Rabbi Eliyahu Hoffmann
Defending the Indefensible
After getting over the initial shock of seeing his fledgling nation serving
a golden calf, Moshe finds himself with a big mess on his hands - both
literally and figuratively. Literally, because in a demonstration of anger
and exasperation, Moshe tossed the holy Tablets of the Covenant
("Luchos Ha-bris") from his hands in front of the entire nation, breaking
the stones into many pieces. Figuratively, there was the issue of how to
deal with the Divine wrath that was aroused as a result of bowing down
to a molten image, and a nation who at the drop of a hat was seemingly
ready to exchange something so great for something so petty.
On the next day [after having made the calf], Moshe said to the nation,
"You have committed a most grievous sin. Now, I will ascend to
Hashem - perhaps I will gain atonement..." Moshe returned to Hashem
and said, "I beg - this nation has committed a most grievous sin; they
made themselves a golden god. Now, please forgive their sin..." (32:30-
What strikes the reader as strange in Moshe's appeal to Hashem's Divine
mercy is that instead of trying to diminish the nation's wrongdoing, he
actually magnifies it! Behold this nation has committed a most grievous
Defence lawyers are not, as a rule, in the habit of trying to convince the
judge as to the seriousness of their client's crime - the prosecution will
no doubt take care of that. The goal of the defence is to prove their
client's innocence, or barring that, at least demonstrate that what may
appear to be a heinous crime is in fact not as bad as it appears on the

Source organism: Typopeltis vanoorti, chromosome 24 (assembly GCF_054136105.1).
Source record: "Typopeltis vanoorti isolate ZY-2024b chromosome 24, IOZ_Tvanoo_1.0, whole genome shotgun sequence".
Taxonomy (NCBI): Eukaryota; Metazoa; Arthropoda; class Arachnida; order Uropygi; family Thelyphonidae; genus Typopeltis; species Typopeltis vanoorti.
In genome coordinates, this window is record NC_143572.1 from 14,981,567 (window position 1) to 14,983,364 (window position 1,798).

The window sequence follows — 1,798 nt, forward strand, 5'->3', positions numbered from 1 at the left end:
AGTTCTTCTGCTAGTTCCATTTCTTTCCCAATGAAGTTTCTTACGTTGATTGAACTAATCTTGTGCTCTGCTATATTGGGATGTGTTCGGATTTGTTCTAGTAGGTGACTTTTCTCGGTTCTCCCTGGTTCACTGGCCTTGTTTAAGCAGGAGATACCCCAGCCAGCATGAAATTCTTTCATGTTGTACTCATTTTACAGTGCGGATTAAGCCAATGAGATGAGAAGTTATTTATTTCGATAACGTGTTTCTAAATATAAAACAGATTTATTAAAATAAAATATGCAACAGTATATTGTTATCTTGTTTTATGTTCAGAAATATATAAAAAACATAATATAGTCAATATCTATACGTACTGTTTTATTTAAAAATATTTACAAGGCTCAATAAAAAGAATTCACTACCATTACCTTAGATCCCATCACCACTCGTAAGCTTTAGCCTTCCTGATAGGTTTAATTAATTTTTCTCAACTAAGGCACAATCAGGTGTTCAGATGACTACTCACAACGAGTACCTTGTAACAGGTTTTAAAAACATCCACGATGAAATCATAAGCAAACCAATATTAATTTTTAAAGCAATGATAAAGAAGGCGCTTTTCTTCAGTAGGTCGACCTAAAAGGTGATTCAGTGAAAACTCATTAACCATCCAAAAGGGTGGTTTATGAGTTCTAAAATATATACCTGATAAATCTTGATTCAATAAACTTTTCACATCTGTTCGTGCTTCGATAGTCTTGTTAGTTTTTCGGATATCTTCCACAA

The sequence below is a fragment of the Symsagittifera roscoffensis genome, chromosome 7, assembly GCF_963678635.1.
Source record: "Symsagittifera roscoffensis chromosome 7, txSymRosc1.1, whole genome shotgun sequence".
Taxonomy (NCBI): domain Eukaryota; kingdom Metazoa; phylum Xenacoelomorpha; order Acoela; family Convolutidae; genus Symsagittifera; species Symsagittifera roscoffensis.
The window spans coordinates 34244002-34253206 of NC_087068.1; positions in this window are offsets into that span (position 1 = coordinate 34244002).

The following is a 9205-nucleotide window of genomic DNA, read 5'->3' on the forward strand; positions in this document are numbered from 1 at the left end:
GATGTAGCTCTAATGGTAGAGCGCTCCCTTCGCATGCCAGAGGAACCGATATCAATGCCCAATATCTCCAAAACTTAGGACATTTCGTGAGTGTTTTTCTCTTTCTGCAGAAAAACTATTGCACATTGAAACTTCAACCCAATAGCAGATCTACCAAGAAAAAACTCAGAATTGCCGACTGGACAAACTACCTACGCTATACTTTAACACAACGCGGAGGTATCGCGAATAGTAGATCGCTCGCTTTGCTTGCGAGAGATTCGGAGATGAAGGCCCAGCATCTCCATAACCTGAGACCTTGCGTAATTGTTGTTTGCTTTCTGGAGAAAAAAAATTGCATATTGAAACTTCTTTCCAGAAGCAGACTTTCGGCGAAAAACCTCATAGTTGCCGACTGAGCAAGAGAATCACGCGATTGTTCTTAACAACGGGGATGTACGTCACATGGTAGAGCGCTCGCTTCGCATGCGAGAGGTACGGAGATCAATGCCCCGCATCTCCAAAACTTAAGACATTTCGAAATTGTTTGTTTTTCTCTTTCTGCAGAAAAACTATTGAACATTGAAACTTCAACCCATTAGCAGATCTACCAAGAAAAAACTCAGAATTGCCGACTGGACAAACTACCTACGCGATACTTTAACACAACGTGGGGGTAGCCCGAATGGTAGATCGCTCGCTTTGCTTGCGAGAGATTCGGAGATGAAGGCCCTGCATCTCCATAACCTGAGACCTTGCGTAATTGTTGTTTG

surface, because of extenuating circumstances, etc. One can only imagine
the glee of the prosecution were the defence to begin its arguments by
saying, "Your honour - I don't think the court realizes the true extent of
my clients immorality..." So why does Moshe begin his appeal for Divine
mercy by amplifying their sin?
Imagine that the king's own brother, in a moment of jealousy and lust,
stole precious jewels from the royal treasure chamber. What to do?
Normally stealing from the royal treasury warrants the death penalty; but
the king is hardly ready to have his own brother killed. On the other
hand, to administer a lesser punishment would make it seem as if the
crime were not so severe after all. In such circumstances, the king has
no choice but extend a royal pardon, forgiving his brother for his grave
wrongdoing, while at the same time making it clear that this was an
exceptional case, but by no means diminishing the graveness of the
Let's say that in the throes of an extreme temper-tantrum, an
unbalanced student were to (G-d forbid) strike his rebbe across the face,
or a child his parent. Should the principal send the student home for a
day? A week? A month? Should the student/child be made to write
10,000 times (neatly!) "I will not (b'li neder) strike my rebbe/father
the face."? Would that do the trick? Could even a heavy-duty spanking
really do justice for so grave an incident?
There are crimes and sins so serious and so shockingly atrocious that any
punishment at all, no matter how severe, could never do them justice.
In such circumstances, says the Ma'asei Hashem, the only logical thing to